• ChrisJ
    ChrisJ Member Posts: 15,447
    Cutting

    Well I finally decided to say screw it and cut open one of my 1 year old Hoffman 1As.  Not sure if someone already did this but here are my pictures.



    It looks like it has a LOT less room inside than a Gorton and the fact that the valve seat doesn't simply go straight up and out, but goes over to the side and then up a small hole off to the side on the top probably doesn't help.  Also I don't see how there could be much clearence around the, I think its refered to as a pintle?



    Currently have two Gorton's in use on two of my problematic radiators, waiting for more to come in the mail.  So far so good though.
    Single pipe quasi-vapor system. Typical operating pressure 0.14 - 0.43 oz. EcoSteam ES-20 Advanced Control for Residential Steam boilers. Rectorseal Steamaster water treatment
  • ChrisJ
    ChrisJ Member Posts: 15,447
    edited December 2012
    one more

    This one didn't make the last post.
    Single pipe quasi-vapor system. Typical operating pressure 0.14 - 0.43 oz. EcoSteam ES-20 Advanced Control for Residential Steam boilers. Rectorseal Steamaster water treatment
  • BobC
    BobC Member Posts: 5,473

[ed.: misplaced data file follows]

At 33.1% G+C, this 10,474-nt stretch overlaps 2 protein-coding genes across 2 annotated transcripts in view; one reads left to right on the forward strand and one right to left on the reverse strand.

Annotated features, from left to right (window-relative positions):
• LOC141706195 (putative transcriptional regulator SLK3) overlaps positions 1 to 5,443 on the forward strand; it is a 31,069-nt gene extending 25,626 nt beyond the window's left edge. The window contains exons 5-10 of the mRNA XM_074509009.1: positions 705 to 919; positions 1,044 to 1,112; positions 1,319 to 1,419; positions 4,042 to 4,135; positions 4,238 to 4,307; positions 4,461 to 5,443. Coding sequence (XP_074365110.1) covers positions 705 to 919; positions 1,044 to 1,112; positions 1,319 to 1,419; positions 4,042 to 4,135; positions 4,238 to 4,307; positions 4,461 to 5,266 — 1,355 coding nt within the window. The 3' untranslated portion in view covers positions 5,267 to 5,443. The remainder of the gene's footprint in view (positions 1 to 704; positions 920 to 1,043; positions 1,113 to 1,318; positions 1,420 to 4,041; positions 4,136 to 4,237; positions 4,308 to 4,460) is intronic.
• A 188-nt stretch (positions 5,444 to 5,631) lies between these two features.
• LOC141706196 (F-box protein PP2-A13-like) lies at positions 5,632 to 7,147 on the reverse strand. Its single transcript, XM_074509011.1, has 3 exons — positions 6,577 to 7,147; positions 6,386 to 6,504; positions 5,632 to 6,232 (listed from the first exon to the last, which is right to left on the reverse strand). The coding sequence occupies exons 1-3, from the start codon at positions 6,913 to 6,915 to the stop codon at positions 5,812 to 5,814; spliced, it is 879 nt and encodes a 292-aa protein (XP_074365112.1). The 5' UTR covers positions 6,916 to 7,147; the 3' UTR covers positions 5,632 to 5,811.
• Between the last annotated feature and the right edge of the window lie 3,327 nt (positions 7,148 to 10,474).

Resting on their laurels?

    It doesn't look as robust as i hoped it would be and I'm not sure the design is what it takes to insure reliable operation over time for the price.



    I wonder what the Hoffman 75 main vent looks like inside?



    Bob
    Smith G8-3 with EZ Gas @ 90,000 BTU, Single pipe steam
    Vaporstat with a 12oz cut-out and 4oz cut-in
    3PSI gauge
  • ChrisJ
    ChrisJ Member Posts: 15,447
    Hoffman 75

    Glad you asked.



    Gerry Gill cut one open at one point.



    http://youtu.be/cRn_flWLNok





    Gerry has quite a few videos which are very helpful.

    http://www.gwgillplumbingandheating.com/webapp/GetPage?pid=619
    Single pipe quasi-vapor system. Typical operating pressure 0.14 - 0.43 oz. EcoSteam ES-20 Advanced Control for Residential Steam boilers. Rectorseal Steamaster water treatment
  • ChrisJ
    ChrisJ Member Posts: 15,447
    More pictures

    Decided to cut open a old USAV vent that was here when we bought the house.



    Its very similar to the Hoffman except there is a lot more room around and over the float.  Also, the design of the vent allows it to almost completely drain where the Hoffman by nature holds a fair amount of water at the bottom.



    That drain finger thing, is only in the threaded part of the valve, it doesn't seem to do much really.



    The USAV acts MUCH faster to heat than the hoffman, but I have a feeling it also vents a lot slower and who knows how good of a seal it produces.